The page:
Rousseau’s political philosophy probably represents the richest and most adequate view of the moral foundations of the state of any of the great figures in the history of political thought. But it is also complex and opaque. Rousseau is usually cast as falling within the social contract tradition, according to which the legitimacy of the state depends on the hypothetical consent of the governed. This puts him in discussion with Hobbes and Locke. But he had substantive and radical ideas about freedom and equality that separate him sharply from these British theorists. His ideas about freedom and equality made him a prime candidate for the title, “philosopher of the French Revolution”. He offered a sometimes mysterious theory of the “general will” as the central focus of politics; but philosophers have offered wildly different interpretations of the meaning of this concept. And, unlike Locke, Hobbes, or Mill, Rousseau had an elaborate theory of psychology — the motivations that lead social actors to behave as they do and the processes of social construction through which they come to have these characteristics. This theory appears to fit into his social philosophy, but it isn’t perfectly clear how.
It is for these reasons that Josh Cohen’s recently published Rousseau: A Free Community of Equals is such an important contribution. The book is an exceptional achievement. Cohen offers a coherent, developed interpretation of Rousseau’s theory; he provides clear statements of the central ideas and shows how they tie together; and he makes use of virtually all of Rousseau’s enormous corpus to tease out Rousseau’s intricate line of thought. Cohen demonstrates that Rousseau’s theory is not simply a series of aphorisms, but is rather a detailed and subtle logical argument, with premises and inferences that can be rigorously reconstructed. It is a full philosophy of politics. Most basically, Cohen shows how philosophical principles, institutional assumptions, and psychological theories are intended to tie together into a coherent view of a democratic society.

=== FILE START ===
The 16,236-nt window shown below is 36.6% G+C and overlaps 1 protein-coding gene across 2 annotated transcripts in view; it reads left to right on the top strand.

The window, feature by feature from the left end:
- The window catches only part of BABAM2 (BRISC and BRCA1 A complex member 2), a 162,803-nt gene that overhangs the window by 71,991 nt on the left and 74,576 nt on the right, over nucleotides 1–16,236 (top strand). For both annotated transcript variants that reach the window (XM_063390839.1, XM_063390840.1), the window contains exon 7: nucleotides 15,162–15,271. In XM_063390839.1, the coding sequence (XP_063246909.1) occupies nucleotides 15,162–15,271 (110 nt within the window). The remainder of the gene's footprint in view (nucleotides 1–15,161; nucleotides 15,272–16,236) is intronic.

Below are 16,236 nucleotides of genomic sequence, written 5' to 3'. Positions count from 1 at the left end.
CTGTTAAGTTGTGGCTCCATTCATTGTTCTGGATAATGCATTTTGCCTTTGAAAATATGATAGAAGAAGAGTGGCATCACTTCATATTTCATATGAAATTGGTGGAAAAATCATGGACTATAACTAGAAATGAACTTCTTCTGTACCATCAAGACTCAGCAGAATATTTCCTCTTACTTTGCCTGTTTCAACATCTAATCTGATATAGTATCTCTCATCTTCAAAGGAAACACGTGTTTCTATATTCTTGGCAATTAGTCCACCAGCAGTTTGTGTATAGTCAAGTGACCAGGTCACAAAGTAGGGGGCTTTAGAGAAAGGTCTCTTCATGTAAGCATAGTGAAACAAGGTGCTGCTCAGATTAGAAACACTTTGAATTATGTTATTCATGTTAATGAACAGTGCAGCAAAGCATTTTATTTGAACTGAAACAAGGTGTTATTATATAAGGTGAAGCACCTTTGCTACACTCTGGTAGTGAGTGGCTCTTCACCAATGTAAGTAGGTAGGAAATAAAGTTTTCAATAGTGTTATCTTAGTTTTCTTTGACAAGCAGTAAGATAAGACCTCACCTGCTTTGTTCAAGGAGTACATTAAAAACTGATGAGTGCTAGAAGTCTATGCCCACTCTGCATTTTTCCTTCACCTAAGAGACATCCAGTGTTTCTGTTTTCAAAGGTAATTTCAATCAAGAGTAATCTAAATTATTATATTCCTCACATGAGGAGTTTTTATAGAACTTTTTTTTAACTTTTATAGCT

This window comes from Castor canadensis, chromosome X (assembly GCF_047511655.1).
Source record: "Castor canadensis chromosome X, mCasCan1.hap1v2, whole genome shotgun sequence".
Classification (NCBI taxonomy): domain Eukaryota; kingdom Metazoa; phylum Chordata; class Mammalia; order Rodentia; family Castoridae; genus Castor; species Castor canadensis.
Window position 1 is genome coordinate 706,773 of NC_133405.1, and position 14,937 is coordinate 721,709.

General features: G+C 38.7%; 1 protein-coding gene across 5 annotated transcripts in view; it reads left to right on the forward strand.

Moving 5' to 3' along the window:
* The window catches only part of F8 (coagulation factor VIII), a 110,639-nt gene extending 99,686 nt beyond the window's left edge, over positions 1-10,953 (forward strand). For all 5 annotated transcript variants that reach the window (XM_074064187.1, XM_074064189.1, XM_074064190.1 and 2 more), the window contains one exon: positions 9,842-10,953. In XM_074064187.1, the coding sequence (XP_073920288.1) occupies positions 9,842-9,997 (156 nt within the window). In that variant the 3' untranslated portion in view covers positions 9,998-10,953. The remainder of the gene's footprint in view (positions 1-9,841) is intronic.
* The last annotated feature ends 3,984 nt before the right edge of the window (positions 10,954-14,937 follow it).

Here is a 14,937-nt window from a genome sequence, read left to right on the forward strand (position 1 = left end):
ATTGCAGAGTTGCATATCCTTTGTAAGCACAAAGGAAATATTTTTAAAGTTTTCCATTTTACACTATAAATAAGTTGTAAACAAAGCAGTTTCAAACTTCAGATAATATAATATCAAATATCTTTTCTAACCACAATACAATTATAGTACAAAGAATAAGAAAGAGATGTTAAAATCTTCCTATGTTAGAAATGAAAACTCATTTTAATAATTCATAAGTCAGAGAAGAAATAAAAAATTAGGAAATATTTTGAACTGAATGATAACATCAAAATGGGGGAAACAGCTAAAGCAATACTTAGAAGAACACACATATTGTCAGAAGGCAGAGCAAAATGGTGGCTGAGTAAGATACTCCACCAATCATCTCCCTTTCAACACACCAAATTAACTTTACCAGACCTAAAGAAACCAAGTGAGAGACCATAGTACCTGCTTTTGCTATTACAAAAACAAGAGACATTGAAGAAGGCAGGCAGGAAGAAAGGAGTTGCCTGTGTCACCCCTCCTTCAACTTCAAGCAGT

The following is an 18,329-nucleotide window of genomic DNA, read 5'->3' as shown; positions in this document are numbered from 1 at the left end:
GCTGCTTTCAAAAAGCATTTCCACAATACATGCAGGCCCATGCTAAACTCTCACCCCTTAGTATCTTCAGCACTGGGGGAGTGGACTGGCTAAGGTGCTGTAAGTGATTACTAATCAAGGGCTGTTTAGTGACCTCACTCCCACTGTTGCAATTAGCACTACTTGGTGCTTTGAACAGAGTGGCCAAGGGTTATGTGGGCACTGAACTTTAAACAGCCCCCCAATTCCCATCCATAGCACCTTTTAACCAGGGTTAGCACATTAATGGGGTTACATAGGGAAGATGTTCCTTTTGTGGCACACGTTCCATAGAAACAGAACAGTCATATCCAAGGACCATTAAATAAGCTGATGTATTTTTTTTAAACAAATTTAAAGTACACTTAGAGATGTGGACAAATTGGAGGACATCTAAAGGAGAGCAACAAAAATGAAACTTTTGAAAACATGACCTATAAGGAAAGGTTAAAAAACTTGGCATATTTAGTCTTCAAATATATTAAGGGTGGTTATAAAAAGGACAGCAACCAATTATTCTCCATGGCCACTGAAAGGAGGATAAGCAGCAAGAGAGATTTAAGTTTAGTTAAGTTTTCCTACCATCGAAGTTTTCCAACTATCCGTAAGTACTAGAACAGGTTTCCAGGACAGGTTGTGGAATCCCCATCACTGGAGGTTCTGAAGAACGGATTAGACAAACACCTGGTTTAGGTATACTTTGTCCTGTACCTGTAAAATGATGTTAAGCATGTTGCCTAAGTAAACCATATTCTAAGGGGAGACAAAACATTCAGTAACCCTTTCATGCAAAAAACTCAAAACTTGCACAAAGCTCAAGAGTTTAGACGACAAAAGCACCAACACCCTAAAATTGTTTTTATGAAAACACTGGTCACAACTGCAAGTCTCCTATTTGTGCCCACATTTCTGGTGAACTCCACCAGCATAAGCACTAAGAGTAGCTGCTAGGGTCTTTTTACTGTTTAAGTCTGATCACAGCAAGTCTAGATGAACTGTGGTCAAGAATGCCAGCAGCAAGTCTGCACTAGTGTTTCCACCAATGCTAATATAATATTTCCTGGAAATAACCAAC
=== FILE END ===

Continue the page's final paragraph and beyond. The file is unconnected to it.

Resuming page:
This is an enormously difficult task to have accomplished. Just take the Social Contract as your starting point and you are inclined to emphasize chiefly the relations between institutions and freedom. Just take Emile or the Confessions as the point of origin and the emphasis will be on the individual’s development. And if you begin with the more applied parts of Rousseau’s work — the constitution for Poland, for example — and you are likely enough to get lost in a forest of institutional details. In other words — three Rousseau’s. Cohen has paid close attention to all these components of Rousseau’s thought, and he has succeeded in showing how they all contribute to a single, coherent line of thought.
The key idea in Cohen’s construction is the notion of a “free community of equals.” (This is also the subtitle of the book.) Each part of the phrase demands analysis — equality, freedom, and community, and unpacking them provides a basis for a nuanced and powerful political philosophy. The phrase also invokes the central problem of political philosophy, the contradiction between security and freedom: how is it possible to find personal security within a state (and therefore being subject to coercive laws), while fully maintaining one’s freedom and autonomy? Here is how Cohen puts the solution he attributes to Rousseau:
The essential point about content is that Rousseau’s solution requires that individuals commit to regarding themselves as belonging to a political community whose members are committed to regarding one other as equals: acknowledging one another as political equals, with equal status in establishing the laws; recognizing one another as equally subject to the laws; and agreeing to regulate their association by reference to reasons of the common good, which gives equal weight to the good of each citizen. (Kindle loc 221)
This formulation captures every element of the solution: equality, the common good, and a consequent situation of full autonomy. The citizen is autonomous (self-legislating) because he/she has willed the creation of exactly this system of law. The common good referred to here is the “general will”; and Cohen makes a good case for understanding that this concept is one that comes down to the individual perceiving and willing outcomes that serve the whole of the citizenry.